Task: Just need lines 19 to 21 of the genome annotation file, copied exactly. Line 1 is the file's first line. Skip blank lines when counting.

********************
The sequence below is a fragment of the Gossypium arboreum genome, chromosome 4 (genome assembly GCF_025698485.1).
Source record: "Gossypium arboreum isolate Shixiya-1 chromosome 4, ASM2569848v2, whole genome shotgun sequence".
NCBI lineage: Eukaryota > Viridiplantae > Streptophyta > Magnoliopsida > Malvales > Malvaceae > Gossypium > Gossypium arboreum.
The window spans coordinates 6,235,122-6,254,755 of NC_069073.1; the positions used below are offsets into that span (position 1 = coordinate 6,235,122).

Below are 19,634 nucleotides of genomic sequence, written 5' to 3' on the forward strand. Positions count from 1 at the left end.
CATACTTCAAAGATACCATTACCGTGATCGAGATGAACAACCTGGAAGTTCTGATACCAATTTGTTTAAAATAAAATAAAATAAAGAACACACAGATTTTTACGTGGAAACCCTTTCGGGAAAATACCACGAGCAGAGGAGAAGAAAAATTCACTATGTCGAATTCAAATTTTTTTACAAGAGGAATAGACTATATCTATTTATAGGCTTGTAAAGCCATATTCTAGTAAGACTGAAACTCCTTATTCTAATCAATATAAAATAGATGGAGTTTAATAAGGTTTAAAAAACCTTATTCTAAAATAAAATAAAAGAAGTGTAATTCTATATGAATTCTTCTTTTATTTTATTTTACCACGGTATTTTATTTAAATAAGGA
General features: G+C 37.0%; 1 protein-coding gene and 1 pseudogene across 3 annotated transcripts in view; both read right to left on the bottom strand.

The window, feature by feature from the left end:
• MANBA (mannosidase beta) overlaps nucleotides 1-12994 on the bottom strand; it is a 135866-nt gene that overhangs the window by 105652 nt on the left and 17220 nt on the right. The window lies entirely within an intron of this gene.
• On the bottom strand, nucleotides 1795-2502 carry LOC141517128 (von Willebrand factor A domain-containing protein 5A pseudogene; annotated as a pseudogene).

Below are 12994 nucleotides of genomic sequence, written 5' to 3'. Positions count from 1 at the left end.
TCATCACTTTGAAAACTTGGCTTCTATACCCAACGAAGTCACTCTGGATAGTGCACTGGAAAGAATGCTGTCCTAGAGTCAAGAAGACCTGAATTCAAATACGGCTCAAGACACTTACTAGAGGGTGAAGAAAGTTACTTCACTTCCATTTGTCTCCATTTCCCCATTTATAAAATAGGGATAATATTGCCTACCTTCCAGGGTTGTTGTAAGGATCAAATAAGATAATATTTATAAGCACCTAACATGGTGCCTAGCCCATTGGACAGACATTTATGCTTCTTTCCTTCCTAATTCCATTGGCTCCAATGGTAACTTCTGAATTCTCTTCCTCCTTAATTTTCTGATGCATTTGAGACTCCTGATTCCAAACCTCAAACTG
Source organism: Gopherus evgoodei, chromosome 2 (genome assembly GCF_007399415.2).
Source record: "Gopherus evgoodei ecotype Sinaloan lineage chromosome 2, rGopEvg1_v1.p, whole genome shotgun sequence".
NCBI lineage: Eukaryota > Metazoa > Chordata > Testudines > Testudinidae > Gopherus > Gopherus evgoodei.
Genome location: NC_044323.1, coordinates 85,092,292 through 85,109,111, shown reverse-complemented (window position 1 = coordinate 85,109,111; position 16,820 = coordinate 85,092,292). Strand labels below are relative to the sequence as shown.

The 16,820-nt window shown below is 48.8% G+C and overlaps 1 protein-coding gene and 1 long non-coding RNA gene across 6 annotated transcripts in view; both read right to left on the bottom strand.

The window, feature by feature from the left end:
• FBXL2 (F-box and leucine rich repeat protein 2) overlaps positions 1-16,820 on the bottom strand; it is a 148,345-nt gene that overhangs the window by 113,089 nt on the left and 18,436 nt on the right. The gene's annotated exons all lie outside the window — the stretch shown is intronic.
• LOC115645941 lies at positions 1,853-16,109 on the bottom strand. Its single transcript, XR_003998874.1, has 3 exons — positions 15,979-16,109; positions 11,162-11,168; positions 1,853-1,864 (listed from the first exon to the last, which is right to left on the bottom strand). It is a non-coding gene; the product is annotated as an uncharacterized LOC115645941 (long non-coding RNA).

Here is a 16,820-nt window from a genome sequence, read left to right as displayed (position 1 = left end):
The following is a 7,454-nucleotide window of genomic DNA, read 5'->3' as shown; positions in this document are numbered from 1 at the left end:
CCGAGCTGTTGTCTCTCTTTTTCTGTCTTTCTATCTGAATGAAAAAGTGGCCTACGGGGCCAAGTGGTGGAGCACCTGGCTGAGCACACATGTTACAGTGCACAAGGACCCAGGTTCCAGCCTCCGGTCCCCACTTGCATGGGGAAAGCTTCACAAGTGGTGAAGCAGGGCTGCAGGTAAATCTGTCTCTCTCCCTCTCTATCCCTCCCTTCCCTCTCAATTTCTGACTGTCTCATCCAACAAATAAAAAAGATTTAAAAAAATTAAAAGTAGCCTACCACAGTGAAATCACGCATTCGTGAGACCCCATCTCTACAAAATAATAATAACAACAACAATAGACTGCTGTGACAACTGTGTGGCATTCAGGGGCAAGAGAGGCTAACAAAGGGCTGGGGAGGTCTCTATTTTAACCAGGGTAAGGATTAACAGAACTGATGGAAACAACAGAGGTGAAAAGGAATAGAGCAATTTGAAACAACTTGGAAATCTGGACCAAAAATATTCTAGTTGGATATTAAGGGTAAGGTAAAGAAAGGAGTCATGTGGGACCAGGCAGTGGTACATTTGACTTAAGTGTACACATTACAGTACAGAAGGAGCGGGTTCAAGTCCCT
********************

• FBXL2 (F-box and leucine rich repeat protein 2) overlaps positions 1-16,820 on the bottom strand; it is a 148,345-nt gene that overhangs the window by 113,089 nt on the left and 18,436 nt on the right. The gene's annotated exons all lie outside the window — the stretch shown is intronic.
• LOC115645941 lies at positions 1,853-16,109 on the bottom strand. Its single transcript, XR_003998874.1, has 3 exons — positions 15,979-16,109; positions 11,162-11,168; positions 1,853-1,864 (listed from the first exon to the last, which is right to left on the bottom strand). It is a non-coding gene; the product is annotated as an uncharacterized LOC115645941 (long non-coding RNA).

Here is a 16,820-nt window from a genome sequence, read left to right as displayed (position 1 = left end):